I know Boundless has a lot of articles about being buddies with the opposite sex and how you shouldn’t be super close with your opposite sex friend unless your intentions are to date her. But I had a question on how to go about dating your best friend.
Here is the basic scenario: What if you have been long-time friends with a girl for three years and recently you started seeing her in a new light? We already hang out either with a group or alone pretty often. How do I go about transitioning? And how do I find out how she feels without making it awkward?
I feel that in the end, we would eventually need to talk about our intentions because hanging out alone now may feel like a date to me because of my change in feelings, but to her it probably is “just friends hanging out” unless she secretly likes me, too.
Two thoughts occur to me. First, I like the idea of a dating relationship having some friendship history. If a dating/courtship relationship is anything, it should be an amazing friendship. Second, three years of close, opposite-sex friendship has created a context that will require very careful navigation. Trust me, there already is a relationship, and something significant is about to happen to it. By all means, though, it is past time to do something, and God wants to work it for everyone’s best and His glory.
You’ve already read our articles about opposite-sex buddies and why we caution singles to be very careful about them for a variety of reasons. One of those is what you’re now experiencing: Given enough shared time and enough shared emotional energy, it is virtually impossible for stronger feelings not to develop. That’s great if it happens to both at generally the same time, but when only one of you begins to “fall,” the friendship is on an unavoidable track to change. But when “buddy” feelings start giving way to deeper heart feelings, it is rare to ever go back to “buddies.”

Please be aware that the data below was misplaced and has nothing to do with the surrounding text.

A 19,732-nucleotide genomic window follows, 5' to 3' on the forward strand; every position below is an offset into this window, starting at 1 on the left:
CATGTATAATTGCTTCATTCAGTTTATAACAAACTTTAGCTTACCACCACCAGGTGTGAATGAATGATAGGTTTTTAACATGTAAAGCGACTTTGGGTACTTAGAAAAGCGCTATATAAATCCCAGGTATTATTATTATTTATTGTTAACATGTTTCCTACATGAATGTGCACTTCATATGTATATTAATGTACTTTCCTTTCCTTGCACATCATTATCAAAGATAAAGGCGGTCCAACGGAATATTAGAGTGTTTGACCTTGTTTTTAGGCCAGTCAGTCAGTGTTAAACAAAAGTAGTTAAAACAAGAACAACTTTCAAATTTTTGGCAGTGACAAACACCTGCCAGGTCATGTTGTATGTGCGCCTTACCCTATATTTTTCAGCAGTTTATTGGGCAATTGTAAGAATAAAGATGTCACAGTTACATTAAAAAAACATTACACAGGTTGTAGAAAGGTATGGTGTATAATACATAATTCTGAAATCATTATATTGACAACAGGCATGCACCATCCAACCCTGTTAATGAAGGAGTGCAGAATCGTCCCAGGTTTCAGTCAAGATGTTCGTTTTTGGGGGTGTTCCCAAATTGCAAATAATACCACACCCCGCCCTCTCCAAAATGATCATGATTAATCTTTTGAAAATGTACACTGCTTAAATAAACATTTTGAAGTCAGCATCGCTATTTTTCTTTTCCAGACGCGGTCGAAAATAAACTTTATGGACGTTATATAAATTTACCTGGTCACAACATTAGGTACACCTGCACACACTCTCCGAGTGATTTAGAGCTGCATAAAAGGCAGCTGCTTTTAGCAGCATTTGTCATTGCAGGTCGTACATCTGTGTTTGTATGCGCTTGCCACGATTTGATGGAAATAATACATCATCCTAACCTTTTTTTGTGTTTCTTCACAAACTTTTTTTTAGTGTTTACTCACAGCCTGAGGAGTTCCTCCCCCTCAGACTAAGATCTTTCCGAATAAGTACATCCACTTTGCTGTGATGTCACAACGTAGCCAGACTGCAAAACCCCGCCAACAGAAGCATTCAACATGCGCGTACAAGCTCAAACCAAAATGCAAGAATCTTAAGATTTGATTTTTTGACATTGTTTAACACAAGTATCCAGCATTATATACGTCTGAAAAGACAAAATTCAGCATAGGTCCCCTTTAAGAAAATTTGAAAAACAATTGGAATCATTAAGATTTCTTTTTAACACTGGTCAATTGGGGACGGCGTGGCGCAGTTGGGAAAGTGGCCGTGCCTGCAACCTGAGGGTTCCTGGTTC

I advise that you have “that” conversation with her. There is no special secret to it; you just have to do it. As I have told many readers who’ve asked, “But what do I say?” you simply tell the truth.
Yes, it could be awkward. Yes, you will probably have knots in your gut. Yes, it could go either way. But it won’t be nearly as difficult as not saying anything and trying to stuff your feelings and emotions, especially when you’re around her. You have to do this. It wouldn’t be fair to either of you to if you didn’t.
It could be that, as you mentioned, she has had the same thoughts and is favorable to the idea. Wonderful! It will be a little weird at first, but that will eventually smooth out when you both get used to the idea.
It could be that the whole concept is a bit of a shock to her and she’s not quite sure what to do with it. That’s OK. Give her some time to think it through, but she does need to know that for you, there is no going back to “just friends.” Your heart has already made that decision for you, and not moving forward still means change, and probably one that will be difficult. She needs to know you simply can’t be close “buddies” anymore. For one, your heart can’t take it, and two, your close friendship could very well be keeping both of you from pursuing a relationship God might have for you with someone else.
Scripture says in John 8:23 that, “The truth sets us free.” And while in that specific context those words refer to Jesus, the truth of that phrase has wide application. The truth is, you’re starting to love her as more than a buddy, and there is absolutely nothing wrong with that. It’s perfectly normal, and we might be surprised if after three years it didn’t happen. So tell her the truth, and trust God to honor it.
Copyright 2012 John Thomas. All rights reserved.